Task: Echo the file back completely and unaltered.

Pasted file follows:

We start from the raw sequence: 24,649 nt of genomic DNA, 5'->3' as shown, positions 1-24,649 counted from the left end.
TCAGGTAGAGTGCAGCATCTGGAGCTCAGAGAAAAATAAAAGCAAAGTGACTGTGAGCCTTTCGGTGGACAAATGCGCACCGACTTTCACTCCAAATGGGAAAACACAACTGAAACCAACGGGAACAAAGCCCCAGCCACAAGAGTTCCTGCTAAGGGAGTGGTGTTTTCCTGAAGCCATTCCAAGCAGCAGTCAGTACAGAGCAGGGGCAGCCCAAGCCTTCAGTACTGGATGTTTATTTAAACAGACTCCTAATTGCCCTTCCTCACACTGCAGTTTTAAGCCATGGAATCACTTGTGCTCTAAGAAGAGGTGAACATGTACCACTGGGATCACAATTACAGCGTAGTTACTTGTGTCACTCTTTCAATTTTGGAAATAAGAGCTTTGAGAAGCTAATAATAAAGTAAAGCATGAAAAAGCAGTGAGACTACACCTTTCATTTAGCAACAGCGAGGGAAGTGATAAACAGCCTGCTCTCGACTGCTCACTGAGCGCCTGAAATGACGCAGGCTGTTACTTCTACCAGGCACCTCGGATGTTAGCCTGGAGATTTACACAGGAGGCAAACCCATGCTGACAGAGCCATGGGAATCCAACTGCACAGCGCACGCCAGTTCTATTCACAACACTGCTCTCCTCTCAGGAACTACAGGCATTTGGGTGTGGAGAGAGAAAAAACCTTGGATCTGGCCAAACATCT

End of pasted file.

We start from the raw sequence: 24,649 nt of genomic DNA, 5'->3' as shown, positions 1-24,649 counted from the left end.
TCAGGTAGAGTGCAGCATCTGGAGCTCAGAGAAAAATAAAAGCAAAGTGACTGTGAGCCTTTCGGTGGACAAATGCGCACCGACTTTCACTCCAAATGGGAAAACACAACTGAAACCAACGGGAACAAAGCCCCAGCCACAAGAGTTCCTGCTAAGGGAGTGGTGTTTTCCTGAAGCCATTCCAAGCAGCAGTCAGTACAGAGCAGGGGCAGCCCAAGCCTTCAGTACTGGATGTTTATTTAAACAGACTCCTAATTGCCCTTCCTCACACTGCAGTTTTAAGCCATGGAATCACTTGTGCTCTAAGAAGAGGTGAACATGTACCACTGGGATCACAATTACAGCGTAGTTACTTGTGTCACTCTTTCAATTTTGGAAATAAGAGCTTTGAGAAGCTAATAATAAAGTAAAGCATGAAAAAGCAGTGAGACTACACCTTTCATTTAGCAACAGCGAGGGAAGTGATAAACAGCCTGCTCTCGACTGCTCACTGAGCGCCTGAAATGACGCAGGCTGTTACTTCTACCAGGCACCTCGGATGTTAGCCTGGAGATTTACACAGGAGGCAAACCCATGCTGACAGAGCCATGGGAATCCAACTGCACAGCGCACGCCAGTTCTATTCACAACACTGCTCTCCTCTCAGGAACTACAGGCATTTGGGTGTGGAGAGAGAAAAAACCTTGGATCTGGCCAAACATCT